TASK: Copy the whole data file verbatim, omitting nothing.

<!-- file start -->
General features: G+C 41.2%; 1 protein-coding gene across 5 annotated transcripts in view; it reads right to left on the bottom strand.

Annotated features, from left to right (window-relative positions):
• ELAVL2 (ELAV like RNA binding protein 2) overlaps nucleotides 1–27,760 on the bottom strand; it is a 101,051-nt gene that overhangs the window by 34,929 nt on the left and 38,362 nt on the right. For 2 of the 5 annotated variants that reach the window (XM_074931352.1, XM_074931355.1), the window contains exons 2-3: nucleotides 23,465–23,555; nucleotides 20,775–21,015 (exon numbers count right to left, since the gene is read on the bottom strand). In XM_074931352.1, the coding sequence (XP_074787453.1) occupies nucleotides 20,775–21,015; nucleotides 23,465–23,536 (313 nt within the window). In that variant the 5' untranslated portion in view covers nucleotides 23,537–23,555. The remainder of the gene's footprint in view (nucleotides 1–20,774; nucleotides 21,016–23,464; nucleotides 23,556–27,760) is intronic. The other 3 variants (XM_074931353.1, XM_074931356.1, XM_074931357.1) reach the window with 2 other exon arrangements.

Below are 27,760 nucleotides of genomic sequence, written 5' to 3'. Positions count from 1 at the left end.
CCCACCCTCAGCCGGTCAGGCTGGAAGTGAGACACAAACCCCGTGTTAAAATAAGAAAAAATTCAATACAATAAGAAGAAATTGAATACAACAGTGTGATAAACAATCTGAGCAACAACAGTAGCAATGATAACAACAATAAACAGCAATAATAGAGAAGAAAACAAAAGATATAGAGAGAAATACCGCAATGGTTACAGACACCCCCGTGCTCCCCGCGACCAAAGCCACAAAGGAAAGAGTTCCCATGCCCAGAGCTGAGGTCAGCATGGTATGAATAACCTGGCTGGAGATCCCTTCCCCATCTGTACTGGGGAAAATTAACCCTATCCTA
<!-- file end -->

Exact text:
General features: G+C 41.2%; 1 protein-coding gene across 5 annotated transcripts in view; it reads right to left on the bottom strand.

Annotated features, from left to right (window-relative positions):
• ELAVL2 (ELAV like RNA binding protein 2) overlaps nucleotides 1–27,760 on the bottom strand; it is a 101,051-nt gene that overhangs the window by 34,929 nt on the left and 38,362 nt on the right. For 2 of the 5 annotated variants that reach the window (XM_074931352.1, XM_074931355.1), the window contains exons 2-3: nucleotides 23,465–23,555; nucleotides 20,775–21,015 (exon numbers count right to left, since the gene is read on the bottom strand). In XM_074931352.1, the coding sequence (XP_074787453.1) occupies nucleotides 20,775–21,015; nucleotides 23,465–23,536 (313 nt within the window). In that variant the 5' untranslated portion in view covers nucleotides 23,537–23,555. The remainder of the gene's footprint in view (nucleotides 1–20,774; nucleotides 21,016–23,464; nucleotides 23,556–27,760) is intronic. The other 3 variants (XM_074931353.1, XM_074931356.1, XM_074931357.1) reach the window with 2 other exon arrangements.

Below are 27,760 nucleotides of genomic sequence, written 5' to 3'. Positions count from 1 at the left end.
CCCACCCTCAGCCGGTCAGGCTGGAAGTGAGACACAAACCCCGTGTTAAAATAAGAAAAAATTCAATACAATAAGAAGAAATTGAATACAACAGTGTGATAAACAATCTGAGCAACAACAGTAGCAATGATAACAACAATAAACAGCAATAATAGAGAAGAAAACAAAAGATATAGAGAGAAATACCGCAATGGTTACAGACACCCCCGTGCTCCCCGCGACCAAAGCCACAAAGGAAAGAGTTCCCATGCCCAGAGCTGAGGTCAGCATGGTATGAATAACCTGGCTGGAGATCCCTTCCCCATCTGTACTGGGGAAAATTAACCCTATCCTA